South Fresno, California residents opposed to the $105 million Highway 99 corridor project are suing Caltrans and the Federal Highway Administration in Federal District Court for approving a project that would rebuild and expand two interchanges-at North Avenue and American Avenue in Fresno.
The lawsuit claims the already heavily traveled roads in Malaga, Calwa and South Fresno will be inundated by more industry, big rigs and pollution.
“Tackling challenges that prevent our communities from achieving well-being is not new to us,” Sandra Caledon wrote in the April Building Healthy Communities Fresno newsletter. “Consistently, we see those in power ignore and neglect the needs of many neighbors, especially low-income communities of color.
“We are proud to stand with Friends of Calwa, Leadership Counsel for Justice and Accountability, and the Stanford Environmental Law Clinic in suing Caltrans and the Federal Highway Administration in federal district court over their rushed approval of a project to reconstruct and expand two interchanges along State Route 99 in South Fresno.”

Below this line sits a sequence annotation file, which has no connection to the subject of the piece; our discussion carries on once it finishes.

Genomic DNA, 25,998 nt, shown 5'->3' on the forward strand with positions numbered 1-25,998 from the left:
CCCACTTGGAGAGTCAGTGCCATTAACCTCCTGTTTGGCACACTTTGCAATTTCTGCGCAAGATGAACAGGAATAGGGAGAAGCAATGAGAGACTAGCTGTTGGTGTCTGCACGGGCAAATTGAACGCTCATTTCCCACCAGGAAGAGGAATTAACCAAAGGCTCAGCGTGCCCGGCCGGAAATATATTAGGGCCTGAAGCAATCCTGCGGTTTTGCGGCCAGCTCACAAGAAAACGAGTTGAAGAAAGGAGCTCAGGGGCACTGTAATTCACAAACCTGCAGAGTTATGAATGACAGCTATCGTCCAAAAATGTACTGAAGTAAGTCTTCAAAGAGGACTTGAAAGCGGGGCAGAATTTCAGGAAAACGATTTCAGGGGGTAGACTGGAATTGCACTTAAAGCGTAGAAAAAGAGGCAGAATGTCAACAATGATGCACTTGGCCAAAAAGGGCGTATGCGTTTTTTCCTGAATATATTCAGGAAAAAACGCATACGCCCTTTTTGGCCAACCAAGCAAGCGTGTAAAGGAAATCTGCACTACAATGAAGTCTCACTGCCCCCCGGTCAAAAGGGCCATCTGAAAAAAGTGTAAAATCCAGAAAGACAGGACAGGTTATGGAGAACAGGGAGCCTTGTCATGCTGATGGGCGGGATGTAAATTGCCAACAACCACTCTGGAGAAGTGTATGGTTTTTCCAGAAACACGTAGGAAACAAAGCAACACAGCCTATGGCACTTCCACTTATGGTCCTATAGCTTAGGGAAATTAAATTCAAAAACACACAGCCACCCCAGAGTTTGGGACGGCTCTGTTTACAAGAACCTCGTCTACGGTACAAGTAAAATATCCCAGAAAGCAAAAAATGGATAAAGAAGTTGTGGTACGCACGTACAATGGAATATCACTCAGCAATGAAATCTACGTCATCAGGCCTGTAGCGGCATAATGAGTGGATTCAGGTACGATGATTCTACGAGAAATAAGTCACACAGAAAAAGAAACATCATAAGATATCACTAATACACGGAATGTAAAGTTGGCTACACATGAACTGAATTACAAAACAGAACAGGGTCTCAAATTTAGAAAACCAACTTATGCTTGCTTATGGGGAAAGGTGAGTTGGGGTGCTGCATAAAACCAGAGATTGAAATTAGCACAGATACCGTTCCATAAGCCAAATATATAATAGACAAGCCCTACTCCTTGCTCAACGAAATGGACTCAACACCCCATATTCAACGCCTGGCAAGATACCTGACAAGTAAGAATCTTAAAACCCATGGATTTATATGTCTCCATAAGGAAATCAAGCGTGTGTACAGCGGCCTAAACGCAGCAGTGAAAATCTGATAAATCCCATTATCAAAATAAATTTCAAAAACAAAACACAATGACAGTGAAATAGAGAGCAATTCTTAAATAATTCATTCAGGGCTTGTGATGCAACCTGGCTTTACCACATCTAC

Opponents say the project would increase the capacity for heavy-duty truck traffic to flow into local low-income communities of color and unleash further industrialization in these already overburdened neighborhoods.
“For years, residents have demanded that their neighborhoods receive real transportation investments that center people and help ease the burden of pollution,” said. “Yet, Caltrans and the Federal Highway Administration continue to view our communities as dumping grounds for polluting industrial businesses and diesel truck traffic.
“Our core mission at Fresno BHC is to foster and encourage thriving communities, which requires that we stand up to agencies that want to continue to inflict their racist and exclusionary polices on the most vulnerable.”
The lawsuit claims that Caltrans’ review of the project “fell significantly short” and an environmental impact report “failed to acknowledge the existence of any impacted communities or sensitive receptors.” The project also “failed to consider conflicts with air quality and land use plans and policies or the cumulative impacts of the project with other projects up and down the 99 corridor,” the lawsuit states.